Sound and the other purred over by the blue waves of the Bay of St.
Louis. Here is the beginning of the great three-mile trestle bridge to
the town of Bay St. Louis, and to-night from the beach could be seen
the lights of the villas glittering across the Bay like myriads of
Here upon a firm stretch of white sand camped the merry-makers. Soon a
great fire of driftwood and pine cones tossed its flames defiantly at a
radiant moon in the sky, and the fishers were casting their nets in the
sea. The more daring of the girls waded bare-legged in the water,
holding pine-torches, spearing flounders and peering for soft-shell
Annette had wandered farther in the shallow water than the rest.
Suddenly she stumbled against a stone, the torch dropped and spluttered
at her feet. With a little helpless cry she looked at the stretch of
unfamiliar beach and water to find herself all alone.
"Pardon me, mademoiselle," said a voice at her elbow; "you are in
It was her fisherman, and with a scarce conscious sigh of relief,
Annette put her hand into the outstretched one at her side.
"I was looking for soft shells," she explained, "and lost the crowd,
and now my torch is out."
"Where is the crowd?" There was some amusement in the tone, and
Annette glanced up quickly, prepared to be thoroughly indignant at this
fisherman who dared make fun at her; but there was such a kindly look
about his mouth that she was reassured and said meekly,—
"At Henderson's Point."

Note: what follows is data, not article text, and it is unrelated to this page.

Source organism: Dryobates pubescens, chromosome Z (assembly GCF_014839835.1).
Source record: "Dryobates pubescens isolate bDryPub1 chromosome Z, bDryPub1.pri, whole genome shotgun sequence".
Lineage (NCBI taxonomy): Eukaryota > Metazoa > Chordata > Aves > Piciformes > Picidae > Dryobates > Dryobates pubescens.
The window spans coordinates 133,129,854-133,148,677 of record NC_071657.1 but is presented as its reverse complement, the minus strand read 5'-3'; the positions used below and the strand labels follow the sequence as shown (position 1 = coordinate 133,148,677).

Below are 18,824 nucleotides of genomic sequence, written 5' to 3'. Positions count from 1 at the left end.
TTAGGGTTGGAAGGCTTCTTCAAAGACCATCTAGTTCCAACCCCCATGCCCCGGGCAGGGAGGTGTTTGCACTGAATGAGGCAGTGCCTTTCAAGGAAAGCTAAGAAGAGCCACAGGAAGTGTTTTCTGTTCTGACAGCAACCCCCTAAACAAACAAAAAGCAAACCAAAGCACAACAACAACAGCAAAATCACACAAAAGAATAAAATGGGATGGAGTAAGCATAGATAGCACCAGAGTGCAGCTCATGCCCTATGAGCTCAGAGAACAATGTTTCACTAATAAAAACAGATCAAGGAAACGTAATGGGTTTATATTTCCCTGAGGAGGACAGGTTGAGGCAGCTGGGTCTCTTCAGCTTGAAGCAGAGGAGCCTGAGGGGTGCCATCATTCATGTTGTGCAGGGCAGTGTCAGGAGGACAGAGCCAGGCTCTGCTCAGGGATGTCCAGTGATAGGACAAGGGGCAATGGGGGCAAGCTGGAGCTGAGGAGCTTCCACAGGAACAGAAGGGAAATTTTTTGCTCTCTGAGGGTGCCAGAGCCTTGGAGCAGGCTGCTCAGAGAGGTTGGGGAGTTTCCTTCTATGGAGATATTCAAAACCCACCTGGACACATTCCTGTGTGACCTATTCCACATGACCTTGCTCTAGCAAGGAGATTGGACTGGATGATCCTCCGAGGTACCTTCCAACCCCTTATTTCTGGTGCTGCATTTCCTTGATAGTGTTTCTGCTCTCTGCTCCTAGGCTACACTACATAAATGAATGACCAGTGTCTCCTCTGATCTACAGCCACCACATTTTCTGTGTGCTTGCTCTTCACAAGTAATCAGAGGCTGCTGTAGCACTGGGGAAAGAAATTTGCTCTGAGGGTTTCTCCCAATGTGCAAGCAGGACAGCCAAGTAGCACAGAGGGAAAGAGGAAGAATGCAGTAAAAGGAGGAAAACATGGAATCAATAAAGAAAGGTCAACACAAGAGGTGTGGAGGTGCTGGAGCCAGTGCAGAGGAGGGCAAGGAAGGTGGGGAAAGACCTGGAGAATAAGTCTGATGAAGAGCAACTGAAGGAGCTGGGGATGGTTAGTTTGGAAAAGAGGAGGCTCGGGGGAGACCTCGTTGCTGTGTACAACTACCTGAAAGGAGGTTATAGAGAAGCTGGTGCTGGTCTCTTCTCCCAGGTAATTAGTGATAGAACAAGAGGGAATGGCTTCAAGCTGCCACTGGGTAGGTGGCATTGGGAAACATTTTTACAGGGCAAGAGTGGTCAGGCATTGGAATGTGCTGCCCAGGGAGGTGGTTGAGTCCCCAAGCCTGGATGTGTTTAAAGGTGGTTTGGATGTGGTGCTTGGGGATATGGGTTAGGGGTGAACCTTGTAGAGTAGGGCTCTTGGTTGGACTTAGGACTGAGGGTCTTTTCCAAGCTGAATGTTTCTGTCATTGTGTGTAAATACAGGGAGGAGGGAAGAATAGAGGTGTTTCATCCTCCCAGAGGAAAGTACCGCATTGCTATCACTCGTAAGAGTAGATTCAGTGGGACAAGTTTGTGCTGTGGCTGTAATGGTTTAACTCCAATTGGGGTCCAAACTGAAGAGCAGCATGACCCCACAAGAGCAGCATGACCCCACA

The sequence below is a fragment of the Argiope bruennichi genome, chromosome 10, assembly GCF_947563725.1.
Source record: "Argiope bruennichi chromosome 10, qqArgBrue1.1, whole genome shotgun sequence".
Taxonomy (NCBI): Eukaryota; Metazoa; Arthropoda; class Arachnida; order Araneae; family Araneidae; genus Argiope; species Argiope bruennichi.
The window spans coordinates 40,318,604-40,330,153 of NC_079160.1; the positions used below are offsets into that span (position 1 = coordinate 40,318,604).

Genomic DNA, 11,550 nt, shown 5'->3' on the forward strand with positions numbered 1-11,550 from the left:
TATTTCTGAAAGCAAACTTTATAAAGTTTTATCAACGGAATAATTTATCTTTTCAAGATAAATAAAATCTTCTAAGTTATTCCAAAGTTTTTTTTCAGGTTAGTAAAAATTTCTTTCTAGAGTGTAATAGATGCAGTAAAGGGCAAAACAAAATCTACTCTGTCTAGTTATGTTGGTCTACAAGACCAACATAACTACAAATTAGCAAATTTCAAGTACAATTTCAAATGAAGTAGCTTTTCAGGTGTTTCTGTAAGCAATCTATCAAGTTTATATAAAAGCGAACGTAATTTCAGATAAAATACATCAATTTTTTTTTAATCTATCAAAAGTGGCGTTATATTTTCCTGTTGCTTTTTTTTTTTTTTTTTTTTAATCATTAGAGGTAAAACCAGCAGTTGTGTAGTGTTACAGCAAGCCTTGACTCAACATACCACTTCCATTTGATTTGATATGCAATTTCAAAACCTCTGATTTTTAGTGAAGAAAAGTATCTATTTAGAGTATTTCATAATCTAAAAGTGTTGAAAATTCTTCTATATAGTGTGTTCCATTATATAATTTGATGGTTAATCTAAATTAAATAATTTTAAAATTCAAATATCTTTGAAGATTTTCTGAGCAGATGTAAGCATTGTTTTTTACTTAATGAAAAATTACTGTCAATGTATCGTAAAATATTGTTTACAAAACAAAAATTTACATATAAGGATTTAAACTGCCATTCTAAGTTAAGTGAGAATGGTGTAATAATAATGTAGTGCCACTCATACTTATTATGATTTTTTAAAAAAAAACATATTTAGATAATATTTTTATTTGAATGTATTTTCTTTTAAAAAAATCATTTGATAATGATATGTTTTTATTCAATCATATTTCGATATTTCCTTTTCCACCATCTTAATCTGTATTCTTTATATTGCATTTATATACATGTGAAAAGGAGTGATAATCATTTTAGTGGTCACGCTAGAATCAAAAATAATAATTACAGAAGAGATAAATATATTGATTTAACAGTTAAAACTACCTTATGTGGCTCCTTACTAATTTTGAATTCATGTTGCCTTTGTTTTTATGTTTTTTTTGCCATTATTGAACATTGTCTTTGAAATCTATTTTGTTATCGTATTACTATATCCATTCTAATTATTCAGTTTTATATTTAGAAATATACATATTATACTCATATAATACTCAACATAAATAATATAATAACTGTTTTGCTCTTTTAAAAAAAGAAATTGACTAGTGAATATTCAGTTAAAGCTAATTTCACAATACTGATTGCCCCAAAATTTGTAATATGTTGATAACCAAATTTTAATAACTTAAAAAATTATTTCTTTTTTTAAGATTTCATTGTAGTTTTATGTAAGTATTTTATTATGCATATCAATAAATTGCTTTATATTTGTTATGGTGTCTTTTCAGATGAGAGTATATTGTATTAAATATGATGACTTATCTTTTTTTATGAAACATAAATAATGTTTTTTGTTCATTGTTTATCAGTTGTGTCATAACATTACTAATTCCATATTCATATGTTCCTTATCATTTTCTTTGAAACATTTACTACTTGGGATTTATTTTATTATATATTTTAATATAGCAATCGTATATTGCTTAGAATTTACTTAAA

"You have wandered a half-mile away," he mused, "and have nothing to
show for your pains but very wet skirts. If mademoiselle will permit
me, I will take her to her friends, but allow me to suggest that
mademoiselle will leave the water and walk on the sands."
"But I am barefoot," wailed Annette, "and I am afraid of the fiddlers."
Fiddler crabs, you know, aren't pleasant things to be dangling around
one's bare feet, and they are more numerous than sand fleas down at
"True," assented the fisherman; "then we shall have to wade back."
The fishing was over when they rounded the point and came in sight of
the cheery bonfire with its Rembrandt-like group, and the air was
savoury with the smell of frying fish and crabs. The fisherman was not
to be tempted by appeals to stay, but smilingly disappeared down the
sands, the red glare of his torch making a glowing track in the water.
"Ah, Mees Annette," whispered Natalie, between mouthfuls of a rich
croaker, "you have found a beau in the water."
"And the fisherman of the Pass, too," laughed her cousin Ida.
Annette tossed her head, for Philip had growled audibly.
"Do you know, Philip," cried Annette a few days after, rudely shaking
him from his siesta on the gallery,—"do you know that I have found my
"Hum," was the only response.
"Yes, and it's the quaintest, most delightful spot imaginable. Philip,
do come with me and see it."
"Oh, Philip, you are so lazy; do come with me."
"Yes, but, my dear Annette," protested Philip, "this is a warm day, and